9. In effect the evidence disclosed a diagnosis of schizophrenia, a diagnosis from a Consultant that the appellant did not have schizophrenia and a further provisional diagnosis of schizophrenia.
10. The judge proceeded to attach some weight to the scarring report recording her findings from paragraph [101] onwards and stated with reference to Dr Malomo’s report that it was
“compliant with the requirements of the Istanbul Protocol.”
The judge added
"Dr Malomo has assessed that the scars found upon the appellant’s head in the annotation accompanying the photographs AB157 of the scars, it is stated that the scars are “highly consistent” with the appellant’s account of ill-treatment at the hands of the Moroccan authorities whereas in the body of the report it was stated that the scars are “consistent”".
11. The judge did note that Dr Malomo recorded that the scars were non-specific and they could be due to other potential causes. That said, SK stated that the scars on his abdomen and right leg were attributable to self-harming and the judge found this in his favour. Nonetheless the judge recorded at [105] that “accordingly I attached some weight to the scarring report produced by Mr Malomo and taken into account in the round with the other evidence”.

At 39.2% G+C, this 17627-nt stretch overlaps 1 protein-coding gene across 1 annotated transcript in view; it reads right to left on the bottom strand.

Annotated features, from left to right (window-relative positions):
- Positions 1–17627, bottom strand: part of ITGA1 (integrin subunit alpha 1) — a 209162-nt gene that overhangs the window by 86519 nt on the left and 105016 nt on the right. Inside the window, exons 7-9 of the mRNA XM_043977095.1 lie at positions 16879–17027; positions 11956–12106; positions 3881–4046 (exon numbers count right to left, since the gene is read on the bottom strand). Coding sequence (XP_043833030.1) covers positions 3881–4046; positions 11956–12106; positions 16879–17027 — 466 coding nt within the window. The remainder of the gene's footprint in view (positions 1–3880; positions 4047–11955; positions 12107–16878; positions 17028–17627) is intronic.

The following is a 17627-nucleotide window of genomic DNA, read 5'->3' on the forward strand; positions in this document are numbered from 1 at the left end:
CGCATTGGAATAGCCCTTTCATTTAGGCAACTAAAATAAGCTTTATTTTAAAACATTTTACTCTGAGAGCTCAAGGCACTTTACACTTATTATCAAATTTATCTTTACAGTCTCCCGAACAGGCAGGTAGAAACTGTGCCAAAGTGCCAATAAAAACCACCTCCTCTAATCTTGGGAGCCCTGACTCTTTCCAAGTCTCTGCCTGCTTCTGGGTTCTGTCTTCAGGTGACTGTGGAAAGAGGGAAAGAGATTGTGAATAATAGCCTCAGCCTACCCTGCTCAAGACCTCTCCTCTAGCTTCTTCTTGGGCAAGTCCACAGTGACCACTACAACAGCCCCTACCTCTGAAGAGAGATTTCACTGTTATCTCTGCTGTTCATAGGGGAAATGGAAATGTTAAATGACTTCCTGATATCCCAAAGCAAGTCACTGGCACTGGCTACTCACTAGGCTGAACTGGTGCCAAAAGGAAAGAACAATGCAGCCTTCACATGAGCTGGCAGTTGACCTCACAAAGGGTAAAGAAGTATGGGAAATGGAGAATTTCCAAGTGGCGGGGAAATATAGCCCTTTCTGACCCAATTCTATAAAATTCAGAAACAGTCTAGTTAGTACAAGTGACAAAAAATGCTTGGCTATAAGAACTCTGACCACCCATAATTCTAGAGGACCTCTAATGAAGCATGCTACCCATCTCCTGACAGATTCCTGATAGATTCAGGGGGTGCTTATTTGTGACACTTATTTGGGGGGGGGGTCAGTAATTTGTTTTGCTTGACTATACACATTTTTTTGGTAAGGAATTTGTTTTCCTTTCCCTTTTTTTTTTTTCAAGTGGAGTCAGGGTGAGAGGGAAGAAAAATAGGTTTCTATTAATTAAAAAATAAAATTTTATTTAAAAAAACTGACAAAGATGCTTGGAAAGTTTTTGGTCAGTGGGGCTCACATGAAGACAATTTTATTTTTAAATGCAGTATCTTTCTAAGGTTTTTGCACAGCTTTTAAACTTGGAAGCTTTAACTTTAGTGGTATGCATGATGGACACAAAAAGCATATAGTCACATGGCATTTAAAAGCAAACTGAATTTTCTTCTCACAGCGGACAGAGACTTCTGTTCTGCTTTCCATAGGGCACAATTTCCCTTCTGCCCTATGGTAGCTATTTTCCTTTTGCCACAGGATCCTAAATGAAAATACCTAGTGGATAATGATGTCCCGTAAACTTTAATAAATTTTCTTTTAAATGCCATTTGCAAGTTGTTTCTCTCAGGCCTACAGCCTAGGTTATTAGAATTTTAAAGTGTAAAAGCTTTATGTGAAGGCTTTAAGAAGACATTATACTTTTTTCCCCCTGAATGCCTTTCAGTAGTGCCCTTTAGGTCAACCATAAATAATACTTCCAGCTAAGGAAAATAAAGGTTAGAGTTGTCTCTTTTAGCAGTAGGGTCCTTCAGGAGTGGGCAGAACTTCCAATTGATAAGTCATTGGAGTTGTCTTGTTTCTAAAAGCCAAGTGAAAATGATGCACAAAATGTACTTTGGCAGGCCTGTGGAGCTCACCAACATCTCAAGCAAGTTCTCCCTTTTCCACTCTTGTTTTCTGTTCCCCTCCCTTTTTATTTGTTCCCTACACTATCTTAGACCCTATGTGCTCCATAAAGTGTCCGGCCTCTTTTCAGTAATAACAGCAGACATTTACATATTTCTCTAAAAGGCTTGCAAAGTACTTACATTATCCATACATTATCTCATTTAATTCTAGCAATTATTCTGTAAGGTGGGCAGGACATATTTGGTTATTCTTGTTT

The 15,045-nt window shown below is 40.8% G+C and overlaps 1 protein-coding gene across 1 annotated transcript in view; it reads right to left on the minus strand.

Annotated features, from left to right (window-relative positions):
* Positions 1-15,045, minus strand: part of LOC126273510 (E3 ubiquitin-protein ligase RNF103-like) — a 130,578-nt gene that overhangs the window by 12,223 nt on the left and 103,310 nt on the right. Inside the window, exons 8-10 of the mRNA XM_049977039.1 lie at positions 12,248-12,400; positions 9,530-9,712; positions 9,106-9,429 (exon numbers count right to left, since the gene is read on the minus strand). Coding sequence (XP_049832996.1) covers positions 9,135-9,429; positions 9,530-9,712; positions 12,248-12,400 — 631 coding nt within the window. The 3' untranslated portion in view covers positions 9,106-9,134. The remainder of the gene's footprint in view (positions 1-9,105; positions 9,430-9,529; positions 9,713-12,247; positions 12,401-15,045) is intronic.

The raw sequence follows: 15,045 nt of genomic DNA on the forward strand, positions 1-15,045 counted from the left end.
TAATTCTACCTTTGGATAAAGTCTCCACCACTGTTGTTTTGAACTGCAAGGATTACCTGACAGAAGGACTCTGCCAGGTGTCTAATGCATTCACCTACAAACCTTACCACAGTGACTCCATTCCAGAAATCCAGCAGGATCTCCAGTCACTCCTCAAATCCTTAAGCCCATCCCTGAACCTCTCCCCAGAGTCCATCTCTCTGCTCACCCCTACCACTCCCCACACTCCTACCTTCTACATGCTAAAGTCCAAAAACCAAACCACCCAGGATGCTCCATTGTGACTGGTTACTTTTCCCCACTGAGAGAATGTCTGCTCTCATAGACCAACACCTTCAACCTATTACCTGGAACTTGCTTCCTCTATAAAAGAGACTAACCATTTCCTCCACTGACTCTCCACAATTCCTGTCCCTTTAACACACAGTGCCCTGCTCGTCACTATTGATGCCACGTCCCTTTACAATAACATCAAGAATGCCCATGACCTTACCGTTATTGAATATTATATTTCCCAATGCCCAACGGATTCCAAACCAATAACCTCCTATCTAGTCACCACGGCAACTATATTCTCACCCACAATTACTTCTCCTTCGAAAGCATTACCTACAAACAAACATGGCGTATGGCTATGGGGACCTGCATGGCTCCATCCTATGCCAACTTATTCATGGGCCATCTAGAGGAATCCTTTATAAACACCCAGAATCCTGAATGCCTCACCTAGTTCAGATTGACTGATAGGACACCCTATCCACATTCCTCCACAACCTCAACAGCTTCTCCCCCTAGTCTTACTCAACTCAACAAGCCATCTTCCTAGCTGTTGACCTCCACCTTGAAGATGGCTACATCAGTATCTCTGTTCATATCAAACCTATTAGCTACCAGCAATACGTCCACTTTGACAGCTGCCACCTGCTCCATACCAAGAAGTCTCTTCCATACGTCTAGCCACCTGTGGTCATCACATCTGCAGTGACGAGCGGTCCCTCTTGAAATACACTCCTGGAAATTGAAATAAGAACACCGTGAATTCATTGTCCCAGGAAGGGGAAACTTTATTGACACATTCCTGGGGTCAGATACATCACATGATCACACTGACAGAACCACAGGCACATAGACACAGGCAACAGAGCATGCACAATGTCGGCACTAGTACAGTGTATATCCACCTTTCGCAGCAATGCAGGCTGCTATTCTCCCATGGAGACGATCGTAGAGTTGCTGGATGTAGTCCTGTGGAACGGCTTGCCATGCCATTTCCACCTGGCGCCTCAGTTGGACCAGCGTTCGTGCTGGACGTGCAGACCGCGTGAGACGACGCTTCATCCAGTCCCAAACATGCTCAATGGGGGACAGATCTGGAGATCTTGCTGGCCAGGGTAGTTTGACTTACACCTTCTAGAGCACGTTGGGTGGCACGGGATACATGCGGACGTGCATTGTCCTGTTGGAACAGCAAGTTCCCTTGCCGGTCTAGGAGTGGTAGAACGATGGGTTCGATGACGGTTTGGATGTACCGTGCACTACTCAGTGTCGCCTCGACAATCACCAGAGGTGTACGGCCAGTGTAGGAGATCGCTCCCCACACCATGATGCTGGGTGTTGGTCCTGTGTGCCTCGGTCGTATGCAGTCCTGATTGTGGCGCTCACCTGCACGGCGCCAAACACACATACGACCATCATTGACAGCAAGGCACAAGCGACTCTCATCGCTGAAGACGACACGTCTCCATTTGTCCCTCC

12. The judge then proceeded to assess the evidence of the appellant and the relevant inconsistencies and omissions, albeit that she kept in mind Dr Galappathie’s opinion of the appellant’s mental health. The judge noted there were “several inconsistencies in the appellant’s account [109] and detailed some but not all of them. Those included the reasons why he wished to remain in the UK. At [115] the judge found “it is not credible that having mentioned one reason for fearing a return to Morocco [his family were unwilling to live in a Muslim country] the appellant would have failed to mention a primary fear, his fear of the Moroccan authorities”. The judge indeed noted that in his solicitor’s submissions and his witness statement of 30th June 2020 he made no mention of any abuse by the Moroccan authorities”, or, suggested “that he is suffering from any mental health problems which may give rise to a breach of Article 3 ECHR if he is returned to Morocco” [116]. Only in July 2020 in his asylum interview did the appellant claim abuse by the Moroccan authorities.
13. The judge proceeded to find that SK had been inconsistent about why he left Italy and further at [119] found that at one point he said he was removed for no good reason but told the doctor author of the Rules 35 report that he had been deported for lack of papers. The judge recorded as follows: